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The cover of Technosoft’s Batten Tanuki no Daibouken (“Batten Tanuki’s Great Adventure”) has a photograph of an adorable raccoon dog just hanging out. (“batten” is a conjunctive word unique to the Kyushu dialect that means something like “however”, and gives the title a folksy charm.) It’s cute, but it greatly undersells the kind of insane, frustrating action within.
The story takes place in a forest, where the evil Count Wolf has kidnapped all of the creatures, save for an elderly rabbit. A tanuki warrior from outside the land, trained in kung-fu just happens to be passing through, so the rabbit granny begs him to use his strength to find Wolf Castle and rescue all of the villagers.
The game presents itself as a standard chop-socky side-scroller, as you pummel apes and flamingos and other woodland creatures, but it’s a bit more complex than, say, Irem’s Kung Fu Master. It’s not immediately apparent, but the game world is quite large and complex, reportedly containing over 400 screens. The entire world is laid out on a grid, with several horizontal paths that are positioned parallel to each other. As you run across the levels, you’ll find arrows that represent places where you can hop onto other areas. It’s not entirely clear when you’ve actually done this though, because there aren’t any indicators that you’ve hopped onto a different path unless you actually walk in a different direction and notice the change in scenery. Indeed, most other games that used this structure had things like warp doors, which at least made it clear when you’ve jumped somewhere else. There is an early item that will display an onscreen map, but it only shows your vague location as a tiny dot, and instead expects that you’ll map out everything on your own. You’ll need to find several other keys and items, power up the hero, and find the Wolf Castle before you can beat the game.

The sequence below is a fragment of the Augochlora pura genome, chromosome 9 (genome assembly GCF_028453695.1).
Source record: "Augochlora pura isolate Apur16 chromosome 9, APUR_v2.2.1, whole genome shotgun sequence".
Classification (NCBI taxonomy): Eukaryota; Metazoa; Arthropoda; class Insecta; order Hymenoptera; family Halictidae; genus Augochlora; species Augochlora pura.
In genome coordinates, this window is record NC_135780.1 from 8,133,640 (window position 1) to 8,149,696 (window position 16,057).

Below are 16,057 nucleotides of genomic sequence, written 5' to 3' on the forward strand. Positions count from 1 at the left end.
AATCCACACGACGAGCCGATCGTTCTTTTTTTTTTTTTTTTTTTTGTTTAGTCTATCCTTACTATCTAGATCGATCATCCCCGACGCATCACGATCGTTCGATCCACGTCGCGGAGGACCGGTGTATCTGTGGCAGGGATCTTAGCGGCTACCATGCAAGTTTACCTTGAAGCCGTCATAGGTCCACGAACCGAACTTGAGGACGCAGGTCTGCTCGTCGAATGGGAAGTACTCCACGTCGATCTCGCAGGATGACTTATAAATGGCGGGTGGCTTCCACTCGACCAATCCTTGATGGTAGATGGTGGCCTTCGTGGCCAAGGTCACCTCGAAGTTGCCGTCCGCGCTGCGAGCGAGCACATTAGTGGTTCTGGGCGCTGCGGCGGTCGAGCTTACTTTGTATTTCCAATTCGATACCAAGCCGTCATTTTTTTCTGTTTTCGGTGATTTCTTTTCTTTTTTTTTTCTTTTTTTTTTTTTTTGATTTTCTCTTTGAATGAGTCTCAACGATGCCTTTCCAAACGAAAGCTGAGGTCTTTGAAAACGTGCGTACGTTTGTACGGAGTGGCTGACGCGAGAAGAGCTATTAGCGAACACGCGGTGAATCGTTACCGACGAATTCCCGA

The whole game is confusing, but made infinitely more difficulty because the action is very poorly implemented. The hero tanuki may be skilled in martial arts, but he’s still not very good at them, because his attacks have absolutely no range, making it hard to get in attacks without receiving damage at the same time. Foes spawn constantly and move at the same rate as the tanuki, making them impossible to outrun. It’s here where the game presents some comedy, as defeated foes are literally flung across the screen. Additionally, these baddies are apparently so thirsty for tanuki blood that they can be lured right into the many, many holes that litter the forest, sending them to their own Wile E. Coyote-style doom. You’ll actually be doing this a whole lot if you want keep your health up too, though falling into those holes will also instantly kill you. Technically there are no continues, but there is a password function that lets you pick up with your items intact.
The theme song of the game is pretty catchy, if repetitive, and Technosoft apparently thought so highly of it that the package includes an audio tape with arranged version of its two tracks. (These were both included on Illusion: Tecno Soft Game Music Collection Vol. 1)
Batten Tanuki no Daibouken is definitely one of those games where its wild concept is more interesting than the game itself, which doesn’t really capitalize on its premise and is painfully stereotypical of 1980s computer games. Alas, Technosoft later found their niche with shoot-em-ups like Thunder Force, and never revisited the concept. The idea of action hero anthropomorphs may have been more popularized by the Teenage Mutant Ninja Turtles a few years later, but darned if a karate tanuki isn’t a great idea for a character.